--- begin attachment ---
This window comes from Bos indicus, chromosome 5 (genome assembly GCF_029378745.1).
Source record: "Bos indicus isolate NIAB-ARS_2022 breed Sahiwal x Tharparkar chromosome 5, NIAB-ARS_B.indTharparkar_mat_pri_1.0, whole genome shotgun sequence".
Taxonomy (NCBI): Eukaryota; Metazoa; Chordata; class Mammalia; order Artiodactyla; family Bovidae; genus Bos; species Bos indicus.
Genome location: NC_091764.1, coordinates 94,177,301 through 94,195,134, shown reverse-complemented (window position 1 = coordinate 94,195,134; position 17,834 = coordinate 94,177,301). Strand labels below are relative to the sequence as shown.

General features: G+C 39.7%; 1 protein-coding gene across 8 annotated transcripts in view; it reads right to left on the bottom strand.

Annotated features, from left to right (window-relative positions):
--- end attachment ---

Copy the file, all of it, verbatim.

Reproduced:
This window comes from Bos indicus, chromosome 5 (genome assembly GCF_029378745.1).
Source record: "Bos indicus isolate NIAB-ARS_2022 breed Sahiwal x Tharparkar chromosome 5, NIAB-ARS_B.indTharparkar_mat_pri_1.0, whole genome shotgun sequence".
Taxonomy (NCBI): Eukaryota; Metazoa; Chordata; class Mammalia; order Artiodactyla; family Bovidae; genus Bos; species Bos indicus.
Genome location: NC_091764.1, coordinates 94,177,301 through 94,195,134, shown reverse-complemented (window position 1 = coordinate 94,195,134; position 17,834 = coordinate 94,177,301). Strand labels below are relative to the sequence as shown.

General features: G+C 39.7%; 1 protein-coding gene across 8 annotated transcripts in view; it reads right to left on the bottom strand.

Annotated features, from left to right (window-relative positions):